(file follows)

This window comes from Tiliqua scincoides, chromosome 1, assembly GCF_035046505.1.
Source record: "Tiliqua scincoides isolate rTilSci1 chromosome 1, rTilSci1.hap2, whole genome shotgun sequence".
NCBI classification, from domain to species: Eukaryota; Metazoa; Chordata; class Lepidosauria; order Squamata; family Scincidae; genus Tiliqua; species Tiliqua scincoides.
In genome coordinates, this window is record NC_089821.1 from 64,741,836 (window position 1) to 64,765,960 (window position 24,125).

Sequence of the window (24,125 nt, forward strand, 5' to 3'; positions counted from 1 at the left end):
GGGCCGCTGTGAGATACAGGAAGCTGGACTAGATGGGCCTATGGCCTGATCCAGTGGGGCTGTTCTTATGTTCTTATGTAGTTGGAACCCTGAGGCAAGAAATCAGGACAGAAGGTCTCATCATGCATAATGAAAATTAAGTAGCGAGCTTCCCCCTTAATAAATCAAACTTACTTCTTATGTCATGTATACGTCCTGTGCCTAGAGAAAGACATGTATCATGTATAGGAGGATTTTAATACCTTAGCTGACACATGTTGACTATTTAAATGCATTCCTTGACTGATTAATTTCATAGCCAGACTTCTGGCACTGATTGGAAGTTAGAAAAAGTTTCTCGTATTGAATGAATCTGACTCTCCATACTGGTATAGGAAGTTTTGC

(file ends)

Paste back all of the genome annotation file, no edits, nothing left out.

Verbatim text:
This window comes from Tiliqua scincoides, chromosome 1, assembly GCF_035046505.1.
Source record: "Tiliqua scincoides isolate rTilSci1 chromosome 1, rTilSci1.hap2, whole genome shotgun sequence".
NCBI classification, from domain to species: Eukaryota; Metazoa; Chordata; class Lepidosauria; order Squamata; family Scincidae; genus Tiliqua; species Tiliqua scincoides.
In genome coordinates, this window is record NC_089821.1 from 64,741,836 (window position 1) to 64,765,960 (window position 24,125).

Sequence of the window (24,125 nt, forward strand, 5' to 3'; positions counted from 1 at the left end):
GGGCCGCTGTGAGATACAGGAAGCTGGACTAGATGGGCCTATGGCCTGATCCAGTGGGGCTGTTCTTATGTTCTTATGTAGTTGGAACCCTGAGGCAAGAAATCAGGACAGAAGGTCTCATCATGCATAATGAAAATTAAGTAGCGAGCTTCCCCCTTAATAAATCAAACTTACTTCTTATGTCATGTATACGTCCTGTGCCTAGAGAAAGACATGTATCATGTATAGGAGGATTTTAATACCTTAGCTGACACATGTTGACTATTTAAATGCATTCCTTGACTGATTAATTTCATAGCCAGACTTCTGGCACTGATTGGAAGTTAGAAAAAGTTTCTCGTATTGAATGAATCTGACTCTCCATACTGGTATAGGAAGTTTTGC